Martin D. Kruskal

National Medal of Science

Mathematics And Computer Science

For his influence as a leader in nonlinear science for more than two decades as the principal architect of the theory of soliton solutions of nonlinear equations of evolution.

For his influence as a leader in nonlinear science for more than two decades as the principal architect of the theory of soliton solutions of nonlinear equations of evolution.

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Birth
September 28, 1925
Age Awarded
68
Country of Birth
USA
Key Contributions
Co-Coined The Term Soliton
Awarded by
Bill Clinton
Education
New York University
University of Chicago
Areas of Impact
Communication & Information
Affiliations
Rutgers University
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Working on a phenomenon that had been observed in the 19th century, mathematician Martin D. Kruskal studied the behavior of a nonlinear wave that is able to pass through an opposing wave of the same type without affecting the energy or direction of either wave, and coined the term “soliton.” Scientists have since found that solitons pass through fiber-optic cables and have important applications in telecommunications.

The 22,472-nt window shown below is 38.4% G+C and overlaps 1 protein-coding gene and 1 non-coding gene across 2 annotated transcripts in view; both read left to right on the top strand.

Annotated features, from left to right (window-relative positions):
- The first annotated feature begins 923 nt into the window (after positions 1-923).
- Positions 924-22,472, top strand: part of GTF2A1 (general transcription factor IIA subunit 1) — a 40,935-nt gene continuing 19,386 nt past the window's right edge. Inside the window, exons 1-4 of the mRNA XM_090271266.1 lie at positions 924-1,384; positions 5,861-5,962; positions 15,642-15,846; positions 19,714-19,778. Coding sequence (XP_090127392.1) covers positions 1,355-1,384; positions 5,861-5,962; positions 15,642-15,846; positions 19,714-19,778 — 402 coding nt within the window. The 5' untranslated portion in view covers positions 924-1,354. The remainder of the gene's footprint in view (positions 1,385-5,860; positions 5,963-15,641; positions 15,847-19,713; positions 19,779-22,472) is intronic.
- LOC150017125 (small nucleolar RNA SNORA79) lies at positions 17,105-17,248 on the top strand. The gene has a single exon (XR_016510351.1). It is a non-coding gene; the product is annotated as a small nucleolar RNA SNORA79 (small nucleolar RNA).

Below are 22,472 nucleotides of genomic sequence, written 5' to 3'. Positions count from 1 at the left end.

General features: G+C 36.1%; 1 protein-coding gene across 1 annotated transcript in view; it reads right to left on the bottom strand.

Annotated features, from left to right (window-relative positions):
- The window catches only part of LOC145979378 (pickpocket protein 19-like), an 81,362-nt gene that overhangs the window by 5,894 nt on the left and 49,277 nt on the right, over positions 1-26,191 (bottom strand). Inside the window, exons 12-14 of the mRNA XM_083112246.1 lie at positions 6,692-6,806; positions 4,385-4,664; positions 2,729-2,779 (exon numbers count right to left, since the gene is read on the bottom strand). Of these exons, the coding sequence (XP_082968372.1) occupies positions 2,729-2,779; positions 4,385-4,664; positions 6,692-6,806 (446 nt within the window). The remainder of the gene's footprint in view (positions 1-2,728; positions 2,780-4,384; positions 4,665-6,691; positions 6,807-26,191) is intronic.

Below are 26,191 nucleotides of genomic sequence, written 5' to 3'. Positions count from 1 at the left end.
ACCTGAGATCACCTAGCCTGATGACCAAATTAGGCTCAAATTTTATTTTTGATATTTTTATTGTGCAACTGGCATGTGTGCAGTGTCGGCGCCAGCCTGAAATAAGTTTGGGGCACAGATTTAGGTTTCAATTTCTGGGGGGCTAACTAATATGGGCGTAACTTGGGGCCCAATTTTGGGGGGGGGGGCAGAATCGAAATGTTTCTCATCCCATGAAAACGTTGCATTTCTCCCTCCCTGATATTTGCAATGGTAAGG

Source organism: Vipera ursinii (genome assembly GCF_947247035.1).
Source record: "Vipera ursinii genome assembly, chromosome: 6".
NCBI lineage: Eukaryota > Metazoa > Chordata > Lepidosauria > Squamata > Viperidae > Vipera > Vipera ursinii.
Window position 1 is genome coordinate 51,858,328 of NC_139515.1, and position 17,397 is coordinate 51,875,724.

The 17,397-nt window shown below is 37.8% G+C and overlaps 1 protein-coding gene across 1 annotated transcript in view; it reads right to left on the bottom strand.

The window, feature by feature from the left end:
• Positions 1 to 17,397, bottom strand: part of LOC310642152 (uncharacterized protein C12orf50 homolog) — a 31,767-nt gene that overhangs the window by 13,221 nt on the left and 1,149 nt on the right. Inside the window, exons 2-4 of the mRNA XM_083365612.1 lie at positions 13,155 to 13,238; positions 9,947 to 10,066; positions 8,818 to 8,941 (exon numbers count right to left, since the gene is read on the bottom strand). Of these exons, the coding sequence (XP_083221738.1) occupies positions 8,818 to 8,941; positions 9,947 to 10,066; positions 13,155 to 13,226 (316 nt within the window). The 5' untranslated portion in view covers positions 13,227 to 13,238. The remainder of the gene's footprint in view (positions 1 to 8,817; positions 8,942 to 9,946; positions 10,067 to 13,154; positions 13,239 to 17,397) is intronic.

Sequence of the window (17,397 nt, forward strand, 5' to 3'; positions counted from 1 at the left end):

Earlier in his career, Kruskal's first job with Lyman Spitzer involved working on a classified project called Project Matterhorn, which later became the Princeton Plasma Physics Laboratory after it was declassified. The purpose of the project was to generate controlled nuclear fusion as a clean, safe source of energy, which required Kruskal’s expertise in mathematical modeling and analysis.

Kruskal is also known for the development of the "Kruskal coordinates" in general relativity, which applied theoretical mathematics to develop a system for describing black holes in space, known as Kruskal-Szekeres coordinates. 

By Jennifer Santisi

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